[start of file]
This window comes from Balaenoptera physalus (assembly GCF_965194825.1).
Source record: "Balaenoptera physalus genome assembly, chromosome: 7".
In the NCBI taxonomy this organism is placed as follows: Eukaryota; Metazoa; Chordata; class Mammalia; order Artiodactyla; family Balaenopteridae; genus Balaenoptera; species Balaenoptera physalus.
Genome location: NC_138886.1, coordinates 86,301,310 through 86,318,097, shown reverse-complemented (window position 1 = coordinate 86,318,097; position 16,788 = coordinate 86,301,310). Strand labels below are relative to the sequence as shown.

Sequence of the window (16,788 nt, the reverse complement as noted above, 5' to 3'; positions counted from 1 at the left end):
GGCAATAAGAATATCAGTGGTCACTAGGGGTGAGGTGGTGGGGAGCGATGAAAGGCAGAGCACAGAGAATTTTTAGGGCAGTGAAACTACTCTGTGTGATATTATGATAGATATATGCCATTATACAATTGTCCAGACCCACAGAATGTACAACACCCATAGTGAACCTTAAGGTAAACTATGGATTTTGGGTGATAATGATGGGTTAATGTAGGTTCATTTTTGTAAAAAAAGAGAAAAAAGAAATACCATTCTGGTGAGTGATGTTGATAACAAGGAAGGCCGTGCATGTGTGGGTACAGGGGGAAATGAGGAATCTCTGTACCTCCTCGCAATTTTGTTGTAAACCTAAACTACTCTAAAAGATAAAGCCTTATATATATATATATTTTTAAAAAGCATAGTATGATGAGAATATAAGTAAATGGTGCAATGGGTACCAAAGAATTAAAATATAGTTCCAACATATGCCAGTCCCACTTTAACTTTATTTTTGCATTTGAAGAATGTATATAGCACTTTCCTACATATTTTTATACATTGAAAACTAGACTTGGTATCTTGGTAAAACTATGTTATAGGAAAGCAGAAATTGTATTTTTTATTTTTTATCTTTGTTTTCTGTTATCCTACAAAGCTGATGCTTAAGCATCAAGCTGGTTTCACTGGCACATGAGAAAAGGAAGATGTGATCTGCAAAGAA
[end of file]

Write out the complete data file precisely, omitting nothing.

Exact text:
This window comes from Balaenoptera physalus (assembly GCF_965194825.1).
Source record: "Balaenoptera physalus genome assembly, chromosome: 7".
In the NCBI taxonomy this organism is placed as follows: Eukaryota; Metazoa; Chordata; class Mammalia; order Artiodactyla; family Balaenopteridae; genus Balaenoptera; species Balaenoptera physalus.
Genome location: NC_138886.1, coordinates 86,301,310 through 86,318,097, shown reverse-complemented (window position 1 = coordinate 86,318,097; position 16,788 = coordinate 86,301,310). Strand labels below are relative to the sequence as shown.

Sequence of the window (16,788 nt, the reverse complement as noted above, 5' to 3'; positions counted from 1 at the left end):
GGCAATAAGAATATCAGTGGTCACTAGGGGTGAGGTGGTGGGGAGCGATGAAAGGCAGAGCACAGAGAATTTTTAGGGCAGTGAAACTACTCTGTGTGATATTATGATAGATATATGCCATTATACAATTGTCCAGACCCACAGAATGTACAACACCCATAGTGAACCTTAAGGTAAACTATGGATTTTGGGTGATAATGATGGGTTAATGTAGGTTCATTTTTGTAAAAAAAGAGAAAAAAGAAATACCATTCTGGTGAGTGATGTTGATAACAAGGAAGGCCGTGCATGTGTGGGTACAGGGGGAAATGAGGAATCTCTGTACCTCCTCGCAATTTTGTTGTAAACCTAAACTACTCTAAAAGATAAAGCCTTATATATATATATATTTTTAAAAAGCATAGTATGATGAGAATATAAGTAAATGGTGCAATGGGTACCAAAGAATTAAAATATAGTTCCAACATATGCCAGTCCCACTTTAACTTTATTTTTGCATTTGAAGAATGTATATAGCACTTTCCTACATATTTTTATACATTGAAAACTAGACTTGGTATCTTGGTAAAACTATGTTATAGGAAAGCAGAAATTGTATTTTTTATTTTTTATCTTTGTTTTCTGTTATCCTACAAAGCTGATGCTTAAGCATCAAGCTGGTTTCACTGGCACATGAGAAAAGGAAGATGTGATCTGCAAAGAA